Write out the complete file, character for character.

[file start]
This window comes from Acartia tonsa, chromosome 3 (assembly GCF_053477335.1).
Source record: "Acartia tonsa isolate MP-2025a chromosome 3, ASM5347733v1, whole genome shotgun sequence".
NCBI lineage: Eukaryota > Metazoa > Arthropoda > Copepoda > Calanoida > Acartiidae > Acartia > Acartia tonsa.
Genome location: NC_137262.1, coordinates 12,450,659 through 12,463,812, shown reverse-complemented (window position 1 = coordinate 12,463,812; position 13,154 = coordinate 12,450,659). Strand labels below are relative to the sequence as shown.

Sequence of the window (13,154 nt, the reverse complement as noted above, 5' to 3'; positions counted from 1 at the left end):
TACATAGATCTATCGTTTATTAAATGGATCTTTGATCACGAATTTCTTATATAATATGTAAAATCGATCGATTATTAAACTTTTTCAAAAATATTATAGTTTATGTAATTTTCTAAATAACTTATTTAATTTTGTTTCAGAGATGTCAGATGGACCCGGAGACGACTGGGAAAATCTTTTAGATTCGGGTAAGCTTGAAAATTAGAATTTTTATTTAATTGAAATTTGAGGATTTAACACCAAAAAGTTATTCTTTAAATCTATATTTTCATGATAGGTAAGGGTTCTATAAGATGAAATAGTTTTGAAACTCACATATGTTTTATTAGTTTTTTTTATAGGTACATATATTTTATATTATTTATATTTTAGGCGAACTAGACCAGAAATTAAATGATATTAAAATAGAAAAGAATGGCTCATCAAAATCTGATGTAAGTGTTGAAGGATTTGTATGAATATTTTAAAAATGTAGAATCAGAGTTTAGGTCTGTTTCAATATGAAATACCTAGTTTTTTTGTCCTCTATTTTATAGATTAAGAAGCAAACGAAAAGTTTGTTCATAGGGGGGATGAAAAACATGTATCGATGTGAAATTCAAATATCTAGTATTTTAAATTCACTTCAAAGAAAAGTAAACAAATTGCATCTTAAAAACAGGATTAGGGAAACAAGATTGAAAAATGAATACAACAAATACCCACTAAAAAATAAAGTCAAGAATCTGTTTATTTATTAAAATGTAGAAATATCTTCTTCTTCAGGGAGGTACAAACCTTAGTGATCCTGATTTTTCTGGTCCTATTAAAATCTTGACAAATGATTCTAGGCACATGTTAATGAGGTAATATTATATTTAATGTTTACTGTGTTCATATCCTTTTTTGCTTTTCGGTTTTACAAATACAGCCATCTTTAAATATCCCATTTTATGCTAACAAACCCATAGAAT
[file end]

This window comes from Acartia tonsa, chromosome 3 (assembly GCF_053477335.1).
Source record: "Acartia tonsa isolate MP-2025a chromosome 3, ASM5347733v1, whole genome shotgun sequence".
NCBI lineage: Eukaryota > Metazoa > Arthropoda > Copepoda > Calanoida > Acartiidae > Acartia > Acartia tonsa.
Genome location: NC_137262.1, coordinates 12,450,659 through 12,463,812, shown reverse-complemented (window position 1 = coordinate 12,463,812; position 13,154 = coordinate 12,450,659). Strand labels below are relative to the sequence as shown.

Sequence of the window (13,154 nt, the reverse complement as noted above, 5' to 3'; positions counted from 1 at the left end):
TACATAGATCTATCGTTTATTAAATGGATCTTTGATCACGAATTTCTTATATAATATGTAAAATCGATCGATTATTAAACTTTTTCAAAAATATTATAGTTTATGTAATTTTCTAAATAACTTATTTAATTTTGTTTCAGAGATGTCAGATGGACCCGGAGACGACTGGGAAAATCTTTTAGATTCGGGTAAGCTTGAAAATTAGAATTTTTATTTAATTGAAATTTGAGGATTTAACACCAAAAAGTTATTCTTTAAATCTATATTTTCATGATAGGTAAGGGTTCTATAAGATGAAATAGTTTTGAAACTCACATATGTTTTATTAGTTTTTTTTATAGGTACATATATTTTATATTATTTATATTTTAGGCGAACTAGACCAGAAATTAAATGATATTAAAATAGAAAAGAATGGCTCATCAAAATCTGATGTAAGTGTTGAAGGATTTGTATGAATATTTTAAAAATGTAGAATCAGAGTTTAGGTCTGTTTCAATATGAAATACCTAGTTTTTTTGTCCTCTATTTTATAGATTAAGAAGCAAACGAAAAGTTTGTTCATAGGGGGGATGAAAAACATGTATCGATGTGAAATTCAAATATCTAGTATTTTAAATTCACTTCAAAGAAAAGTAAACAAATTGCATCTTAAAAACAGGATTAGGGAAACAAGATTGAAAAATGAATACAACAAATACCCACTAAAAAATAAAGTCAAGAATCTGTTTATTTATTAAAATGTAGAAATATCTTCTTCTTCAGGGAGGTACAAACCTTAGTGATCCTGATTTTTCTGGTCCTATTAAAATCTTGACAAATGATTCTAGGCACATGTTAATGAGGTAATATTATATTTAATGTTTACTGTGTTCATATCCTTTTTTGCTTTTCGGTTTTACAAATACAGCCATCTTTAAATATCCCATTTTATGCTAACAAACCCATAGAAT